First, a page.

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Swift Level (Morlunda)

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1827–1828, John W. Dunn and Conrod Burgess. 1934, Walter F. Martens. South side of Greenbrier County 40 (Muddy Creek Mountain Rd.), .2 mile west of intersection with U.S. 60
  • Swift Level (Morlunda) (S. Allen Chambers, Jr.)

Surrounded by open fields and well-tended pastures, this handsome farm represents Greenbrier County at its agricultural best. The original L-shaped house, fronted by a monumental pedimented portico, was the centerpiece of Samuel N. McClung II's farm. Similar to porticoes on other area houses of the period, it has two columns that support only an architrave, not, as classical canons dictate, a full entablature. Inside, Conrod Burgess was particularly lavish in his joinery, embellishing the house with elegant mantels and a number of built-in cabinets, more akin to furniture than woodwork.

In 1934 Charleston industrialist Oscar Nelson (see CH24) purchased the property, renamed it Morlunda (Swedish for rolling ground) after his ancestral village, and commissioned architect Walter Martens to enlarge and modernize the house. Included in this work are long, one-story brick wings with Palladianarched porches at both ends of the main block and an extension of the rear ell that connects the house to the kitchen, originally a separate structure. The entire complex was painted white with a green standing-seam metal roof.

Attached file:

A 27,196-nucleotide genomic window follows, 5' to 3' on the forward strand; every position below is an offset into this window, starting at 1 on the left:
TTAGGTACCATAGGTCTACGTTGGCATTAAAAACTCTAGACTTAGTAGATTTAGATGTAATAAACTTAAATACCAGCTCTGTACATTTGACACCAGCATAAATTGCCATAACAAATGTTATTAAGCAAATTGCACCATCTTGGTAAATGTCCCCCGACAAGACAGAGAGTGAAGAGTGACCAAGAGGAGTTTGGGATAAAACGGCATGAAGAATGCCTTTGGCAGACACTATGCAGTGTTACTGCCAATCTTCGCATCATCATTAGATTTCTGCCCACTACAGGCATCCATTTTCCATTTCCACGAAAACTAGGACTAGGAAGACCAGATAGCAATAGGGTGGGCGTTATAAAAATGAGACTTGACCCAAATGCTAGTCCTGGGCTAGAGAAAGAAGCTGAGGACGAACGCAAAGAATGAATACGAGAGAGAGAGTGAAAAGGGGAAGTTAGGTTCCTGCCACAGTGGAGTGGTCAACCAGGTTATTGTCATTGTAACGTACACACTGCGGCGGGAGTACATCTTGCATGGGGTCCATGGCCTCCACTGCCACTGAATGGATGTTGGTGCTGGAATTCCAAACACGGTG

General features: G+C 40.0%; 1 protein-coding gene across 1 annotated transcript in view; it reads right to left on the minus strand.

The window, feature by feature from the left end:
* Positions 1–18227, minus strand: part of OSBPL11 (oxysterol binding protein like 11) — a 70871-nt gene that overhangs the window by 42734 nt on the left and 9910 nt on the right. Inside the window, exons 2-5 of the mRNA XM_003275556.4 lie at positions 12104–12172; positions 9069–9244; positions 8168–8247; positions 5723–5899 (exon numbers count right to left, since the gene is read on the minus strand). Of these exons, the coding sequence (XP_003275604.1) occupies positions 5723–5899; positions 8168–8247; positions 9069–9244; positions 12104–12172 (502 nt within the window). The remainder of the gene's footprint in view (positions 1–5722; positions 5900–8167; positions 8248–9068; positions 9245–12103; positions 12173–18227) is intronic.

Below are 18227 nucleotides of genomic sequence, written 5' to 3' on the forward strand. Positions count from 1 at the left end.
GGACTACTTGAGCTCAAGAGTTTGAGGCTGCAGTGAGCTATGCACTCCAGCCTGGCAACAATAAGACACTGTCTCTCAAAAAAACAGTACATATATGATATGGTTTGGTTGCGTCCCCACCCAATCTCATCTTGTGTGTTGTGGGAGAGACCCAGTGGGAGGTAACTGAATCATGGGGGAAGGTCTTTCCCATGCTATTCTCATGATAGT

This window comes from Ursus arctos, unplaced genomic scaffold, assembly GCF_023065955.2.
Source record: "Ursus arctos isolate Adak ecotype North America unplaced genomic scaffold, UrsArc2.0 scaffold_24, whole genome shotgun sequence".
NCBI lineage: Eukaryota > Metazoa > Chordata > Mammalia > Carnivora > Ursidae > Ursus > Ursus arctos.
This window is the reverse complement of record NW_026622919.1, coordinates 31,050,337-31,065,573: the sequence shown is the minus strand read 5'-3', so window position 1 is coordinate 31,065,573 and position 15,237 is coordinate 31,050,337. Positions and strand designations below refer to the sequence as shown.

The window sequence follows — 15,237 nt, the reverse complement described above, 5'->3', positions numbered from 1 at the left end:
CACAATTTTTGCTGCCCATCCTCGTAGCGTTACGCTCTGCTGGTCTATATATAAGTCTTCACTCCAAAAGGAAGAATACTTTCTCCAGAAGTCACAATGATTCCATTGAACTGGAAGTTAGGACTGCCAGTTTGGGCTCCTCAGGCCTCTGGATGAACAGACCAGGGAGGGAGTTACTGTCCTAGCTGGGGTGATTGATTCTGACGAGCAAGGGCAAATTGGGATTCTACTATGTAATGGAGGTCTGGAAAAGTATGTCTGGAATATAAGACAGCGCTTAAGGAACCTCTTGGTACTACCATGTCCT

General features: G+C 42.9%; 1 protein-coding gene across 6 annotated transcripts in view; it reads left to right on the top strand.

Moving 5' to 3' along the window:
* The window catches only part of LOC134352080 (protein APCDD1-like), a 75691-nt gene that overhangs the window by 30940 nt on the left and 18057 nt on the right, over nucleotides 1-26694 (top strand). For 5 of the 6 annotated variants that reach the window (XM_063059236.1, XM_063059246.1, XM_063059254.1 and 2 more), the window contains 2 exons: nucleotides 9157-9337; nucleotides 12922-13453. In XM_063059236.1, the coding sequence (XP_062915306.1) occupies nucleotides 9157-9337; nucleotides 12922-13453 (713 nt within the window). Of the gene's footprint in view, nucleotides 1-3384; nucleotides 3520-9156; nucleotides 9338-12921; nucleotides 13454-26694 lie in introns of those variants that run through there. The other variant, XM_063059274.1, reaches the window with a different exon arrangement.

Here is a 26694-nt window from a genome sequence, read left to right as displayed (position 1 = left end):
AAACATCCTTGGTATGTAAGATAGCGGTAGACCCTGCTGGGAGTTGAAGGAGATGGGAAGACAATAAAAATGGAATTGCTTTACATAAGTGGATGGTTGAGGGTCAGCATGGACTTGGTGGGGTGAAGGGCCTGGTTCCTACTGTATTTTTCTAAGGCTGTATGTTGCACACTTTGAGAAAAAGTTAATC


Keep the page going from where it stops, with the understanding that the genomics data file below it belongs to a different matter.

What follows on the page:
Unlike the McClungs, who used the farm primarily for horse breeding, Nelson was interested in cattle breeding. After purchasing additional farms to accumulate a total of 6,000 acres, he commissioned Martens to design a group of frame stables and barns north of the house. These buildings, painted in the same color scheme as the house and its dependencies, are among the most impressive farm buildings in the state. They are marked with elegant Palladian windows, cornice returns in the gable ends, and ample roofs punctuated with dormer windows and topped by louvered cupolas. Now known as Swift Level, the well-maintained property is still owned by Nelson descendants and is used as a bed-and-breakfast inn that offers equestrian activities.

Writing Credits

S. Allen Chambers Jr.

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